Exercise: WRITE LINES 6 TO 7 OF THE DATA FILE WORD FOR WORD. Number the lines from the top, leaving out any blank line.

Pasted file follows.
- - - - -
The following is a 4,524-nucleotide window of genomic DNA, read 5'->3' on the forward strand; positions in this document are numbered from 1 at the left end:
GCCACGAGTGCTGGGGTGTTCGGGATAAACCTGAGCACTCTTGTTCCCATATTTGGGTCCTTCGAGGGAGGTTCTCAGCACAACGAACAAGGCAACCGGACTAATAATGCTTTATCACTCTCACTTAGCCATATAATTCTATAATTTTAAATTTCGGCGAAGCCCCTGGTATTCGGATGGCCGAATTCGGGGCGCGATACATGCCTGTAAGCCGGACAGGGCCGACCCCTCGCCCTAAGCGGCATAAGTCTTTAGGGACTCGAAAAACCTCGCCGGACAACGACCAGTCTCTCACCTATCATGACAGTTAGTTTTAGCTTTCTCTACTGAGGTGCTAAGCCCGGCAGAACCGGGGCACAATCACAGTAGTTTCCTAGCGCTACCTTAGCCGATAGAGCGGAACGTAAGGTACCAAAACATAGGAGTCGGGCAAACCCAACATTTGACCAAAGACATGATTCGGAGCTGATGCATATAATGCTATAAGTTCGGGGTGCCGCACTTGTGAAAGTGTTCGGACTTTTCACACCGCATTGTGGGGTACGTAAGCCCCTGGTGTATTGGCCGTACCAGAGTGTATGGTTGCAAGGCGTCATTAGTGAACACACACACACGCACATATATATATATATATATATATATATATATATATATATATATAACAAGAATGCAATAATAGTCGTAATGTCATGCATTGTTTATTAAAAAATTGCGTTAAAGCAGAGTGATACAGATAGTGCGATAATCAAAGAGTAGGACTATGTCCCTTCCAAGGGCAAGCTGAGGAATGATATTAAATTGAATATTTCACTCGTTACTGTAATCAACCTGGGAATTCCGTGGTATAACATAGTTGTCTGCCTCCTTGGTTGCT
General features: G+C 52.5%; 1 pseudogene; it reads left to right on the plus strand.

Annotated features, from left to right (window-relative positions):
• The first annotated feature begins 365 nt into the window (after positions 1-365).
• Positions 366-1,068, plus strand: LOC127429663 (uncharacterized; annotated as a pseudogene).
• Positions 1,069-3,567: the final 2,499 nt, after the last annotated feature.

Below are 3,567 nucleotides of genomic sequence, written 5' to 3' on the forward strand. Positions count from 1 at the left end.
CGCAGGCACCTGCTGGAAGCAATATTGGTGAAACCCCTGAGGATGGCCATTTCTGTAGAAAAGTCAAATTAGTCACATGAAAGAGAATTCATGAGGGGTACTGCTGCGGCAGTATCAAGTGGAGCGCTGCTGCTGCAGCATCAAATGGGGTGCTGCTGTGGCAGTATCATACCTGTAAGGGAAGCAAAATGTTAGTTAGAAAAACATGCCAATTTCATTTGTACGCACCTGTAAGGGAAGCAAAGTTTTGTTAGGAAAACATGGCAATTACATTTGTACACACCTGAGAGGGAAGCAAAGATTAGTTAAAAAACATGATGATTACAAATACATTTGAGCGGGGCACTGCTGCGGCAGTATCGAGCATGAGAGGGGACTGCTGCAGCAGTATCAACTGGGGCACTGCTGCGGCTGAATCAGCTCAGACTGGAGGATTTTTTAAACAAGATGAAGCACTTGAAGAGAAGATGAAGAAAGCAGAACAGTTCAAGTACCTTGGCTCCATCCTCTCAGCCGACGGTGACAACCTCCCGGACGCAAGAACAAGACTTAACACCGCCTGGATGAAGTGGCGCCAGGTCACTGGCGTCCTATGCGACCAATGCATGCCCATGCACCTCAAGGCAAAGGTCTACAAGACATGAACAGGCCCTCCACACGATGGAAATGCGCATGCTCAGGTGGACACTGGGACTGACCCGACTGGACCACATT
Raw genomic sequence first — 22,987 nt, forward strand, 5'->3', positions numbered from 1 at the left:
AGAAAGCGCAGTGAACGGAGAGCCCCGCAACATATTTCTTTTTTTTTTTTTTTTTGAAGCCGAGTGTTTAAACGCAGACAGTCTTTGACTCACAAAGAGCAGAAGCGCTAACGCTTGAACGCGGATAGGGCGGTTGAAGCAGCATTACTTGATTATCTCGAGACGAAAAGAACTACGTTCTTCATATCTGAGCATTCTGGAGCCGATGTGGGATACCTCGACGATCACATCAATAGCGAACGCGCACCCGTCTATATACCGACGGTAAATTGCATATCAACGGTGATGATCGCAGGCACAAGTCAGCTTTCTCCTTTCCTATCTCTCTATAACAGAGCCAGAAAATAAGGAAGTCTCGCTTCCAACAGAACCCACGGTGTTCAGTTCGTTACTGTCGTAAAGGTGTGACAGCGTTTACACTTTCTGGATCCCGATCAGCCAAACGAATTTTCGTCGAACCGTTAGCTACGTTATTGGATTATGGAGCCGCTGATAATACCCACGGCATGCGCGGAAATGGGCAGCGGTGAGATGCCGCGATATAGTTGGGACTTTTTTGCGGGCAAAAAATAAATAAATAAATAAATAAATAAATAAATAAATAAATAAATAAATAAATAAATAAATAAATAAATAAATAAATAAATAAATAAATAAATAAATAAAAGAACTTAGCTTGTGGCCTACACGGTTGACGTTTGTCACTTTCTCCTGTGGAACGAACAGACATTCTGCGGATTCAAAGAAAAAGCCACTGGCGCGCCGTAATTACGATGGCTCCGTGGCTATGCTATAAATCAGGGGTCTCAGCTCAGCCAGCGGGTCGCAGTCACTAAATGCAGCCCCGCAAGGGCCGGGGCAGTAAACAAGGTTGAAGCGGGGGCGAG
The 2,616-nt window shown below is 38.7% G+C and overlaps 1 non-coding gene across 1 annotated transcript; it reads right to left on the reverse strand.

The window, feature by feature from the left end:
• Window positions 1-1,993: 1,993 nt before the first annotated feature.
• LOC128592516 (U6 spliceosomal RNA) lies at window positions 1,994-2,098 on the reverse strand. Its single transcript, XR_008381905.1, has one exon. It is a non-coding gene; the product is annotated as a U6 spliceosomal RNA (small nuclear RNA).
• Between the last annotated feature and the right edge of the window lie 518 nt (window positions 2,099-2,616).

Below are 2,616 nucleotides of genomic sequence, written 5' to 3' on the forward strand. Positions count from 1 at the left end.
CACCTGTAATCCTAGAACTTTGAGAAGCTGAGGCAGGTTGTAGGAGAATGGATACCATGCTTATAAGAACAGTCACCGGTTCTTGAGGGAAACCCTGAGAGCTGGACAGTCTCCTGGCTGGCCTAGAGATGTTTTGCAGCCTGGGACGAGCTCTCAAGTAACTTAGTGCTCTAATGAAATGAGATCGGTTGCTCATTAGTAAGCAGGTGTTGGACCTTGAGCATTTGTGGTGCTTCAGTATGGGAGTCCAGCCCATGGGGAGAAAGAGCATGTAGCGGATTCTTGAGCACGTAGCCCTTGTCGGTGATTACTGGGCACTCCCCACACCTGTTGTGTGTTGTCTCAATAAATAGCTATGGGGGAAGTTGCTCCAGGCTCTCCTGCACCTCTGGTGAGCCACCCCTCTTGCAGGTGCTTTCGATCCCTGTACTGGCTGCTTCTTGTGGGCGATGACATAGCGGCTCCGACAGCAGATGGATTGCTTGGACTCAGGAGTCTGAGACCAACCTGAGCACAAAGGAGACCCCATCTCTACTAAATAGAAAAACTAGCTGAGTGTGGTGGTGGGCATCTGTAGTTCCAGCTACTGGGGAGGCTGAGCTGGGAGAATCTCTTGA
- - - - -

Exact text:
• Positions 366-1,068, plus strand: LOC127429663 (uncharacterized; annotated as a pseudogene).
• Positions 1,069-3,567: the final 2,499 nt, after the last annotated feature.